Winter Is Coming: How to make your utility bills chill out
If you live in the Midwest, you probably caught winter’s first blanket of snow last week. Maybe you even flashed back to the Halloween blizzard of 1991 and thought, It won’t be that bad again … will it? It might be time to batten down the hatches: The Farmer’s Almanac predicts cold temperatures and above-average snowfall for the northern half of the United States this winter. (The Almanac traditionally claims about 80% accuracy — not bad for having published since 1818!)
We can’t control the snowfall, but a harsh winter doesn’t have to mean high energy bills. Here’s a fresh-fallen pile of tips and tricks to keep your heating spending low without compromising home comfort:
1. Set temperatures back on your thermostat during sleeping hours and while the house is empty.
The U.S. Department of Energy estimates about a 1% savings on your heating bill per each degree you set back your thermostat over a period of eight hours. More people are working from home right now, which might reduce the number of hours you can comfortably set the thermostat back, but you can still save energy while you sleep — when you’re snuggled up with blankets in bed, there’s no need to heat the entire house.
If you don’t have one already, consider getting a programmable or smart thermostat, which can keep a preset schedule, so you don’t have to remember to adjust the dial.
2. Close and seal your fireplace damper.
Santa might come down the chimney, but heated air escapes up it. If you have a fireplace, make sure the damper is closed and sealed properly to reduce air loss. In a well-insulated house, an open or unsealed damper can increase energy use by up to 30%, which can be nearly $200 per year.
3. Check for (and fix) other sources of air leakage.
Do you have weatherstripping on your outer doors to stop heated inside air from escaping through the cracks? Has your home been air sealed for leaks? The answers to these questions may significantly impact your home’s comfort and energy spending as the temperatures drop this winter.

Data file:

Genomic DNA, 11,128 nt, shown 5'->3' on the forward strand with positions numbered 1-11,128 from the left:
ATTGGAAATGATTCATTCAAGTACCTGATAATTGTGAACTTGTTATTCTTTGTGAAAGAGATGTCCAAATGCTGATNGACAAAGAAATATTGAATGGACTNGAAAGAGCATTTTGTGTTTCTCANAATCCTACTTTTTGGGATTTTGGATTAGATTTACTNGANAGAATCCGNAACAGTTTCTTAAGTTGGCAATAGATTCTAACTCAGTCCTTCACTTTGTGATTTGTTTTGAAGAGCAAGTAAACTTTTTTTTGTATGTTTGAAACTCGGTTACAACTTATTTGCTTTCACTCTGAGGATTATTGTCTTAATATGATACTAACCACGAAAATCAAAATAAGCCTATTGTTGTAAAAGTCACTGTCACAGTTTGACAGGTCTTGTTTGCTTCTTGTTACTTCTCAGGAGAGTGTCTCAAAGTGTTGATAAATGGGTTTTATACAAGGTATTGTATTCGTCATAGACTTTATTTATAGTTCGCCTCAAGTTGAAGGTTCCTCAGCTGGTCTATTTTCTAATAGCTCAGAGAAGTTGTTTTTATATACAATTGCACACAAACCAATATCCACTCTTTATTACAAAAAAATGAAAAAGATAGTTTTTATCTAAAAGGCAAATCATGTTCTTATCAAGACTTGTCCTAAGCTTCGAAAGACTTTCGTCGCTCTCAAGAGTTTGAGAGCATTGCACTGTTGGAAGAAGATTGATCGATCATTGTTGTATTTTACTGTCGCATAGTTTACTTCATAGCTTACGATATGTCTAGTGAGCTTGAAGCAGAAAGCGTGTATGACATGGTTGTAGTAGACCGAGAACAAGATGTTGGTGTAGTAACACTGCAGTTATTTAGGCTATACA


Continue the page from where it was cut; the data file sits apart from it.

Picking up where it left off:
4. Make sure your walls are adequately insulated.
Homes constructed before 1970 were typically built with little to no wall insulation or the wrong type of insulation material. If your home doesn’t have enough insulation, you may be losing heat energy right out of your walls — and it could be needlessly chilly inside. Lack of insulation can also cause you home to be too hot in the summer. Adequate insulation can help keep your home comfortable year-round.
All of these things are discussed in a typical home energy audit, which may also provide you with materials like thermostats and door weatherstripping. An audit is a great way to learn about how your home uses energy as well as identify some quick fixes to help decrease your energy spending. The recent snowfall may have prompted you to dig out your parka and insulated boots, but we invite you to take it as inspiration to schedule a home energy audit with Home Energy Squad.
If you want to learn more about how your home uses energy, from common issues found in Midwest homes to state-of-the-art innovations in efficient technology, check out CEE’s Home Energy Hub for helpful posts about relevant topics written by energy experts.
U.S. Department of Energy: Fall and Winter Energy Saving Tips
Home Energy Hub
Home Energy Squad